Mathematica projects can be created by the New Project wizard. However, any project in the Workbench can work with Mathematica. If you do this it may be beneficial to add a Mathematica nature to a project, as demonstrated in the project resources section.
The New Project wizard can make two different types of projects: basic projects and application projects. The differences are the layout of files and initialization for a launch.
Basic projects are a lightweight type of project that is just a collection of Mathematica source files. They do not necessarily have any particular structure. They do not have to be Mathematica packages.
When a launch is carried out in a basic project, all source files in the project are often loaded automatically. You can turn this off, either by setting a file property or by adding an execution build command.
Application projects are more structured projects that are designed to hold Mathematica applications. These are the standard way to provide code, notebooks, stylesheets, and palettes to extend Mathematica. They can be installed so that Mathematica can load and use them.
The recommended layout for an application project is to have a copy of the application inside the project. This is demonstrated below.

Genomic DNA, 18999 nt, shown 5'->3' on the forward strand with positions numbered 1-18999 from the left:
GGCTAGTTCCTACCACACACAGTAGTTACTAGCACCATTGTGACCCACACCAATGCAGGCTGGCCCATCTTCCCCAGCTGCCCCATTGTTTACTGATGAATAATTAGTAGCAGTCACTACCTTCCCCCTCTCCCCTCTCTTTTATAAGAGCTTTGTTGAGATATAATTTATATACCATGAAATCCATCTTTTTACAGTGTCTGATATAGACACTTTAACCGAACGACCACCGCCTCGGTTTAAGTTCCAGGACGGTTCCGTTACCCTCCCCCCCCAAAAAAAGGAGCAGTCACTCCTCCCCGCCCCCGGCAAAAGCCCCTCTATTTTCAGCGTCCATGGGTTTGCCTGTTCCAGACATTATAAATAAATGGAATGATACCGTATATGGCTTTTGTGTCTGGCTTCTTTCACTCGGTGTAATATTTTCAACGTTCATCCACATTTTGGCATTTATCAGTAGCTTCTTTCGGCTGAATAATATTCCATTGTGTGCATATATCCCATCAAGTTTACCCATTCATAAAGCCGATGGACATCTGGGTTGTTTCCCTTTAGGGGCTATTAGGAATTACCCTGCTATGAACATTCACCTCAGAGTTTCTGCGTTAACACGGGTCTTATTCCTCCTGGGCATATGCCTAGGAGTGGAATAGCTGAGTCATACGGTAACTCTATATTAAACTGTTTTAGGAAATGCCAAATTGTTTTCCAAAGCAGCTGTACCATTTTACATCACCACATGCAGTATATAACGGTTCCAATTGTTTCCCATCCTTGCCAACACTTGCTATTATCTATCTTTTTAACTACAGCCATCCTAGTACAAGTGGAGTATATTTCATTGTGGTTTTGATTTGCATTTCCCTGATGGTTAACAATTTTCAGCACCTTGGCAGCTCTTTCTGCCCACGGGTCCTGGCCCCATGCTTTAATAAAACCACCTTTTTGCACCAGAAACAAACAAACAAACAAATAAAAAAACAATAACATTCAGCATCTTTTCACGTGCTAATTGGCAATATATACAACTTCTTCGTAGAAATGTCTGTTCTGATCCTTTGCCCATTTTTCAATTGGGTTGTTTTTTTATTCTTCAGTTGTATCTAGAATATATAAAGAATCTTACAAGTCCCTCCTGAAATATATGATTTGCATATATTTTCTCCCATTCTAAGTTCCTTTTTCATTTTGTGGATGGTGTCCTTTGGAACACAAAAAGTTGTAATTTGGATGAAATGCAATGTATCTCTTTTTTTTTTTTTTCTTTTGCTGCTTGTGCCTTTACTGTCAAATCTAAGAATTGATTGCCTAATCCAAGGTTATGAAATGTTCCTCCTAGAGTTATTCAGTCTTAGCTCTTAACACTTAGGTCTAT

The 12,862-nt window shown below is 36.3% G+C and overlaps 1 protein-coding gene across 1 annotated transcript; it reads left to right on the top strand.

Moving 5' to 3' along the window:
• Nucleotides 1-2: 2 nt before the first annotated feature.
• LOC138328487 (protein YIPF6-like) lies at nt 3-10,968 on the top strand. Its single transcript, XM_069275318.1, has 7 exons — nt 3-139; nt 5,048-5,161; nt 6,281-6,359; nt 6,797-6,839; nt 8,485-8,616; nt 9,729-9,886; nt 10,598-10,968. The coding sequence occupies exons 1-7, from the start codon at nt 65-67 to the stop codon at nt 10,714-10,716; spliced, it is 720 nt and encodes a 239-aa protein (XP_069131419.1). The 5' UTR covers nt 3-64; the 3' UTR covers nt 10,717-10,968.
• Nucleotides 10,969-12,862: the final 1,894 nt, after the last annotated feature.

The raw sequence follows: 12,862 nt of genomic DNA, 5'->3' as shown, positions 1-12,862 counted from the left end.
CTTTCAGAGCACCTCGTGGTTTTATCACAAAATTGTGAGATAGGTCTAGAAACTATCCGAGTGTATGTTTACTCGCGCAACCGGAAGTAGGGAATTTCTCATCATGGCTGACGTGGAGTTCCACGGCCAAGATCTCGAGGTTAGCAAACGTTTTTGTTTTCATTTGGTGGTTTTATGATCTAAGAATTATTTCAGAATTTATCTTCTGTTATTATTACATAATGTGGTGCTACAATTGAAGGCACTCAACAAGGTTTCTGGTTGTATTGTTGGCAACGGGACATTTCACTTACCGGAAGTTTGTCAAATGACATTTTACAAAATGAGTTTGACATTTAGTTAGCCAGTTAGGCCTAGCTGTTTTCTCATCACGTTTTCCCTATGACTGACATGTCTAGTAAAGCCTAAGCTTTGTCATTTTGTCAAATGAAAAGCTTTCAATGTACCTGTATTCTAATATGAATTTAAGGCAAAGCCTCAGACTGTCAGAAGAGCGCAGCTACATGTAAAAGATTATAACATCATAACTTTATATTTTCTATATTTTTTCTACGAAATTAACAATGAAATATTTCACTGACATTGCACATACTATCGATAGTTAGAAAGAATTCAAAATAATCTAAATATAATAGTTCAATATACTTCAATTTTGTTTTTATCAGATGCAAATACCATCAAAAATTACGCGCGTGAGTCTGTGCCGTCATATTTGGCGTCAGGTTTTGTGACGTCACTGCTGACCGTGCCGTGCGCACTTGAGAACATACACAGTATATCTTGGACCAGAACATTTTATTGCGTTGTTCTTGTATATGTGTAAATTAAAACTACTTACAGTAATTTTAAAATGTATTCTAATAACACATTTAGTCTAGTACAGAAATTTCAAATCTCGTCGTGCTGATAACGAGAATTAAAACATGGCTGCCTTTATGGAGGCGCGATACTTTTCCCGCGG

You can learn more about this in the section on Mathematica application projects.
J/Link projects are projects that combine both Mathematica and Java code, using the J/Link toolkit. The Workbench provides special support to work with this type of project, for example, providing wizards to create them and supporting debugging of both the Java and the Mathematica code. More information can be found in the section on J/Link projects.
One of the strengths of the Wolfram Workbench is that it allows you to work with projects of different languages and flavors. Many types of projects are already supported, for example, application, J/Link, and webMathematica projects. However, many other types of projects can also be made simply by mixing the resources in a common project. For example, projects that use C/C++ or TeX could be combined with Mathematica. If you do this it may be beneficial to add a Mathematica nature to a project, as demonstrated in the project resources section.